Dense forests in eastern Africa started to give way to open woodlands 10 million years earlier than previously thought, driving the evolution of upright apes that later gave rise to humans. That is the conclusion of a team that has been analysing everything from ancient soil to fossil ape bones at several sites in the region.
“Part of the reason why we feel very confident in this story is that it’s based on multiple lines of evidence,” says Laura MacLatchy at the University of Michigan.
It was thought that dense forests in eastern Africa only began to turn into grasslands from around 10 million years ago, and that this change is what made our ancestors come down from the trees and take to running across the savannah.
But MacLatchy and her colleagues have now done analyses of fossil soils from several sites in Kenya and Uganda, revealing that C4 grasses were present as far back as 21 million years ago. C4 grasses, which are more productive and drought-resistant than other grasses, are the main type found in grasslands.
“We found grasses at almost every site we looked at,” says team member Daniel Peppe at Baylor University in Texas.
The findings point to very open woodland rather than pure grassland, says Peppe, with around 10 to 30 per cent of the land covered in trees at that time. There were also wet and dry seasonal changes, meaning animals couldn’t rely on fruiting trees all year around, as occurs in tropical rainforests.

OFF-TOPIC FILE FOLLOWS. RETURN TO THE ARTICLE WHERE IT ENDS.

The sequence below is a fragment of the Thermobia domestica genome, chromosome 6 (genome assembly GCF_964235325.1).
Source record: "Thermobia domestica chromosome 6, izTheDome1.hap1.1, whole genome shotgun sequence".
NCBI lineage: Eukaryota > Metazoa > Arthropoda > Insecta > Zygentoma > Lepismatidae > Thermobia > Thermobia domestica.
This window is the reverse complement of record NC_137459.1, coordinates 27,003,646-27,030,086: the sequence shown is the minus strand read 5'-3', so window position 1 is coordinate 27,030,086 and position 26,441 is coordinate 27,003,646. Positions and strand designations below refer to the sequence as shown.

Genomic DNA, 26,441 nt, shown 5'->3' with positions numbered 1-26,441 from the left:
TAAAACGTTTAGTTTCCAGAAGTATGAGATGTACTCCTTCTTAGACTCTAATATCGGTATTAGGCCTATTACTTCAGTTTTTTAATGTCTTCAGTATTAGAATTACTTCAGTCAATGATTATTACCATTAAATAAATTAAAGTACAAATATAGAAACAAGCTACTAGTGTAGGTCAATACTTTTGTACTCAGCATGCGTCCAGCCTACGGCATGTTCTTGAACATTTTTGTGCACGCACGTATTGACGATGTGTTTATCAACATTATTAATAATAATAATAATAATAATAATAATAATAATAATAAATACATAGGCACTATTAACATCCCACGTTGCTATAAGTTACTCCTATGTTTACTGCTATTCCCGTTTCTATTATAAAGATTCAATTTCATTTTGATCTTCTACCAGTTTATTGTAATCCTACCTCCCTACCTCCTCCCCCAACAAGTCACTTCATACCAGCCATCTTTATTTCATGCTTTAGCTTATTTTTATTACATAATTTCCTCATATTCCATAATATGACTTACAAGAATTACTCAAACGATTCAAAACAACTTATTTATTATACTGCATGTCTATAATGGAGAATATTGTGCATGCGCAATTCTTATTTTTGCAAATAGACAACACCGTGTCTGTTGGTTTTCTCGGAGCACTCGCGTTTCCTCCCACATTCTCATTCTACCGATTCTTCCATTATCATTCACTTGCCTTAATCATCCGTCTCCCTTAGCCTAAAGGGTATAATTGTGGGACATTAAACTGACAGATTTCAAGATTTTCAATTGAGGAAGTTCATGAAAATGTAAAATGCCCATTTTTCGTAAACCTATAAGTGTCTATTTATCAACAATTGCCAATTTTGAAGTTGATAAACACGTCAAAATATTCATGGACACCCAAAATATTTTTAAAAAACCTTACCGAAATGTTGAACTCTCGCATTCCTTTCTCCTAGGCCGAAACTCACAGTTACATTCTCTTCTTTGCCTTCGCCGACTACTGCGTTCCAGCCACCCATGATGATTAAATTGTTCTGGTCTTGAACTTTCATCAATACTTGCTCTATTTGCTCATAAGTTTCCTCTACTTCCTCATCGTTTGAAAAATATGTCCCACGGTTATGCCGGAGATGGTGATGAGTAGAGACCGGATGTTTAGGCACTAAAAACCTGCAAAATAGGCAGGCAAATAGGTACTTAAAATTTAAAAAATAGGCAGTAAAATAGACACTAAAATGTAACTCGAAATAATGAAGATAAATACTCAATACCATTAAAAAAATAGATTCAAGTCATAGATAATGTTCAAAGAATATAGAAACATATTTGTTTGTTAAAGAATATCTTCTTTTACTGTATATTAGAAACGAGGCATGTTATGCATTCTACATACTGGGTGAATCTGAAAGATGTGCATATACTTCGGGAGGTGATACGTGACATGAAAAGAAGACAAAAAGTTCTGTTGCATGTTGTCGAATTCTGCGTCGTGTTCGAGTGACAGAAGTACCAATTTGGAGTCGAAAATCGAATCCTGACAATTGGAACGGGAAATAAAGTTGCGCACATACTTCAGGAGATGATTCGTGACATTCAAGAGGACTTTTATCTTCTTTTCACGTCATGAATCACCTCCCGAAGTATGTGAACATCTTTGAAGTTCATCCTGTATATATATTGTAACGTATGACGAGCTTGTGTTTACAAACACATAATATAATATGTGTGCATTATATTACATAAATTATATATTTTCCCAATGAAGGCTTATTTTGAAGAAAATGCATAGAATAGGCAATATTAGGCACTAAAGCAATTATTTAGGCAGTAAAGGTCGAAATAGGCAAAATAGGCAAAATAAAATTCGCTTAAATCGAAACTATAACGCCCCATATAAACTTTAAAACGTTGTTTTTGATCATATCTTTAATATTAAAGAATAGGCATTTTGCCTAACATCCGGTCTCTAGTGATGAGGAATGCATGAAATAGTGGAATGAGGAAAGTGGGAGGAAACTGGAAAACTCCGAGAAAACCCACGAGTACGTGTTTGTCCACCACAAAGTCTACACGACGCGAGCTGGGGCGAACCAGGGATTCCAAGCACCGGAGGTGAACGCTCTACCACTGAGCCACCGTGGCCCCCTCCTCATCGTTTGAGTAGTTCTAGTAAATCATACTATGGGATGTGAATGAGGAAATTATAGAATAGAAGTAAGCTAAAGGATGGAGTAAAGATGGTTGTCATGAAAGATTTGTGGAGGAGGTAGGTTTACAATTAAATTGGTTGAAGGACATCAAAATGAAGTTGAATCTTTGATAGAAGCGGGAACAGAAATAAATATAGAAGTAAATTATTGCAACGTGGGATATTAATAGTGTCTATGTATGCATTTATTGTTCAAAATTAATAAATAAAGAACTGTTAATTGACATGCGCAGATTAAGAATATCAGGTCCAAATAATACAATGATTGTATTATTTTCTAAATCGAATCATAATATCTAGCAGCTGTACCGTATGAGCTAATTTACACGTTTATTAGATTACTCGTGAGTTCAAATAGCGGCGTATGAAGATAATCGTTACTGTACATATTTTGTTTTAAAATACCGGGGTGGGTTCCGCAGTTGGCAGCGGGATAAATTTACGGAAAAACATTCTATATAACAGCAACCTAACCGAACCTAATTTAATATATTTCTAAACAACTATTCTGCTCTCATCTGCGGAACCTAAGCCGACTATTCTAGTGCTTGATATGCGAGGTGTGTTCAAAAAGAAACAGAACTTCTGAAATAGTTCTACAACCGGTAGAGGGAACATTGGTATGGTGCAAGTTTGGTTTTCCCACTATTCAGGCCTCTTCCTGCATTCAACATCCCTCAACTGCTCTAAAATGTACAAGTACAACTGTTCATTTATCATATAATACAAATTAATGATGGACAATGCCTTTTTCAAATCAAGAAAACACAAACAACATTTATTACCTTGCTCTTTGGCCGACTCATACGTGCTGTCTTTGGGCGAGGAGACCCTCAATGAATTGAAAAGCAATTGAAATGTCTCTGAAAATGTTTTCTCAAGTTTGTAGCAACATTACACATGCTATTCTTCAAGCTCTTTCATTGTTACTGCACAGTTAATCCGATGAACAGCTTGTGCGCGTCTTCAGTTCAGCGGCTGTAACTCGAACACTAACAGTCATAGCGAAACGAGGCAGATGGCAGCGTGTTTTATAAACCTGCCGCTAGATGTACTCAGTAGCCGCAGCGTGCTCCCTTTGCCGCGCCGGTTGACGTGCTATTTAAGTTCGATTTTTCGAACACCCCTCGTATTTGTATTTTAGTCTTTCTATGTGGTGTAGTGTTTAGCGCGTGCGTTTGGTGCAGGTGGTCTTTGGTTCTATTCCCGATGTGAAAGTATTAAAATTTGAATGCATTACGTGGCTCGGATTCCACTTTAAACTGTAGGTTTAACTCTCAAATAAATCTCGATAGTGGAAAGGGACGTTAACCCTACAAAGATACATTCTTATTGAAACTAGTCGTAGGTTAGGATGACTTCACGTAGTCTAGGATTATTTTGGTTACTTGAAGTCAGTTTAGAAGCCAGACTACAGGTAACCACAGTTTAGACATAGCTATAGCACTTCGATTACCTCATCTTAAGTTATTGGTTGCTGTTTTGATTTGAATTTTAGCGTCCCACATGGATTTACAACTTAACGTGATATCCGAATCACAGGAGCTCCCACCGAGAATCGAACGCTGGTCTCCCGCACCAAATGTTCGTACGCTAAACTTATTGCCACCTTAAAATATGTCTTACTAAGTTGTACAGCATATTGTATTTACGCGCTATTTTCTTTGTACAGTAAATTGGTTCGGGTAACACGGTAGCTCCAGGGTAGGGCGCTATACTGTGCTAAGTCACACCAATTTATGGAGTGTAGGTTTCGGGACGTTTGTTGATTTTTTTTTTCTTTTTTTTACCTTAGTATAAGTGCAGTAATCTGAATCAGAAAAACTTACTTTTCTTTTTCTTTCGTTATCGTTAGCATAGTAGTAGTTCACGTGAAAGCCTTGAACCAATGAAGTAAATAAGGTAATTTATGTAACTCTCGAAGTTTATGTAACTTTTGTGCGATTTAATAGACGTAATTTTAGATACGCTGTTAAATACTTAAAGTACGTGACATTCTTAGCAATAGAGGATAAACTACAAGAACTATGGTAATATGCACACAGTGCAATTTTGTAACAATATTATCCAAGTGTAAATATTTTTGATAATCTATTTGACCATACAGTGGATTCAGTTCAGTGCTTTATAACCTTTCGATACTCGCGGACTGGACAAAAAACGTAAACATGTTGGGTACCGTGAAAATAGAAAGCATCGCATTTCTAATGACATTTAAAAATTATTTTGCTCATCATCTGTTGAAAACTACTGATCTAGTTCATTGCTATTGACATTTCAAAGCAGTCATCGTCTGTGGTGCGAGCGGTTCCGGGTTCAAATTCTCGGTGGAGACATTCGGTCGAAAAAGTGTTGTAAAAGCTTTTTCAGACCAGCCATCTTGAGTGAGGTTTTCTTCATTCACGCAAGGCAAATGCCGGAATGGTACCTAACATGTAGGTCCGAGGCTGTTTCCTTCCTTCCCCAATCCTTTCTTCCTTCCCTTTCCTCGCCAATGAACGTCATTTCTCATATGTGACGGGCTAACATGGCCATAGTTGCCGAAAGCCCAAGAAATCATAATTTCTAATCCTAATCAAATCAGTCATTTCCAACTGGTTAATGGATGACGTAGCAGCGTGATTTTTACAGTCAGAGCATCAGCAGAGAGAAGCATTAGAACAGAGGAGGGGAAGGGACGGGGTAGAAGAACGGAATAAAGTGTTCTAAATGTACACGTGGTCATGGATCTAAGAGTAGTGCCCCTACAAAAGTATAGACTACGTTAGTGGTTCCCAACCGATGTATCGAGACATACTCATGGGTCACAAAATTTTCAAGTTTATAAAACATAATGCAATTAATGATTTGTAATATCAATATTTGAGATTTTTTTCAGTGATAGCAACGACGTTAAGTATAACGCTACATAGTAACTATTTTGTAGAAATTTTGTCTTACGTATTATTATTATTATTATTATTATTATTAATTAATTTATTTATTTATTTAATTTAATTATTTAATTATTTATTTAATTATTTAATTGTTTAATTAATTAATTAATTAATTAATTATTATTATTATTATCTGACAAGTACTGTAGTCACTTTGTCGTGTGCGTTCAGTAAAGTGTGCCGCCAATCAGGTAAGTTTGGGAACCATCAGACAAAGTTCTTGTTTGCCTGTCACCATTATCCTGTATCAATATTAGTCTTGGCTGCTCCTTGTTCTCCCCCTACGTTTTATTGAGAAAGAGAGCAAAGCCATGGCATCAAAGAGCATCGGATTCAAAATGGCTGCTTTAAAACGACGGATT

“We’re saying these variable environments were around a lot longer ago, twice as far back as we thought,” says MacLatchy. “So we really need to rethink origins of apes as well as origins of humans.”
The predecessors of apes walked on branches on all fours like many animals still do today, limiting the use of their hands. But around 20 million years ago, some became bigger.
This meant that, to reach the ends of small branches, they had to find other ways of moving, such as swinging by the arms or standing on branches while holding on to others. “You have to distribute your body weight over multiple supports. You can’t get there if you are big by walking on top of branches,” says MacLatchy.
Crucially, these changes resulted in apes with an upright posture, paving the way for upright walking to evolve later on.
The conventional view is that it was fruit-eating apes living in unbroken forests that evolved this upright posture. But finds by MacLatchy and her team, including the teeth, jaw and femur of an ape called a Morotopithecus that lived at this time, challenge this idea.
The teeth suggest that this ape was a leaf-eater, not a fruit-eater, while the shortness of the femur relative to body size – like those of chimps and gorillas – and a vertebra previously found by another team point to an upright posture. MacLatchy thinks these animals climbed to the top of trees to reach young leaves and then moved across ground to reach other trees – in other words, that the upright posture came about as a result of the change to open, seasonal woodland.
“MacLatchy and colleagues’ habitat reconstruction looks ironclad, yet I remain cautious,” says Kevin Hunt at Indiana University, Bloomington. Mandrills also have relatively short femurs but walk on all fours, including on branches, he says.
Hunt is especially sceptical about the idea that Morotopithecus was predominantly a leaf-eater, although it may well have eaten leaves when times were lean, he says.